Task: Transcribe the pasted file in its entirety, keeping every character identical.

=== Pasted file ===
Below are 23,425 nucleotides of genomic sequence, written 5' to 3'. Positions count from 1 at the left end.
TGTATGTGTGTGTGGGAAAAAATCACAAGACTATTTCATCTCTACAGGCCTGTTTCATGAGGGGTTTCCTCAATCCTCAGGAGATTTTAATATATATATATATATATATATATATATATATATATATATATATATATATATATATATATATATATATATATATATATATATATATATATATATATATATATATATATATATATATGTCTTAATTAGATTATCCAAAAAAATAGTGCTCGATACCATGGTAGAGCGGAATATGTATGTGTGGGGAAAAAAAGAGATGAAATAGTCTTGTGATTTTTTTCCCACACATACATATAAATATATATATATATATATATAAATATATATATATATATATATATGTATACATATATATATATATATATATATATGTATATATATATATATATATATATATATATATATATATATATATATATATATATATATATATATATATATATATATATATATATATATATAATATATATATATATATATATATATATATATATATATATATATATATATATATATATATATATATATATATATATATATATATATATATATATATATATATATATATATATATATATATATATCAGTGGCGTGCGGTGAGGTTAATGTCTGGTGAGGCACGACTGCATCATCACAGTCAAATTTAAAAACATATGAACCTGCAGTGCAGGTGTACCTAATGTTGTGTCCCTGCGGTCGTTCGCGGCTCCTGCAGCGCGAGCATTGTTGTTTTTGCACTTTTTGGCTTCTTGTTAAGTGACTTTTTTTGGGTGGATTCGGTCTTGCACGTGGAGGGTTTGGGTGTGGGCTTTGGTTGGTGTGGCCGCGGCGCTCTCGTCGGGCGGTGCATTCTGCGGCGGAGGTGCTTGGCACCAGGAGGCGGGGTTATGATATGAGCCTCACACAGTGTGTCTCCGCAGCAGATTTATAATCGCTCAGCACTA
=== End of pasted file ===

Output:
Below are 23,425 nucleotides of genomic sequence, written 5' to 3'. Positions count from 1 at the left end.
TGTATGTGTGTGTGGGAAAAAATCACAAGACTATTTCATCTCTACAGGCCTGTTTCATGAGGGGTTTCCTCAATCCTCAGGAGATTTTAATATATATATATATATATATATATATATATATATATATATATATATATATATATATATATATATATATATATATATATATATATATATATATATATATATATATATATATATATATGTCTTAATTAGATTATCCAAAAAAATAGTGCTCGATACCATGGTAGAGCGGAATATGTATGTGTGGGGAAAAAAAGAGATGAAATAGTCTTGTGATTTTTTTCCCACACATACATATAAATATATATATATATATATATAAATATATATATATATATATATATGTATACATATATATATATATATATATATATGTATATATATATATATATATATATATATATATATATATATATATATATATATATATATATATATATATATATATATATATATATATATATAATATATATATATATATATATATATATATATATATATATATATATATATATATATATATATATATATATATATATATATATATATATATATATATATATATATATATATATATATATATATATCAGTGGCGTGCGGTGAGGTTAATGTCTGGTGAGGCACGACTGCATCATCACAGTCAAATTTAAAAACATATGAACCTGCAGTGCAGGTGTACCTAATGTTGTGTCCCTGCGGTCGTTCGCGGCTCCTGCAGCGCGAGCATTGTTGTTTTTGCACTTTTTGGCTTCTTGTTAAGTGACTTTTTTTGGGTGGATTCGGTCTTGCACGTGGAGGGTTTGGGTGTGGGCTTTGGTTGGTGTGGCCGCGGCGCTCTCGTCGGGCGGTGCATTCTGCGGCGGAGGTGCTTGGCACCAGGAGGCGGGGTTATGATATGAGCCTCACACAGTGTGTCTCCGCAGCAGATTTATAATCGCTCAGCACTA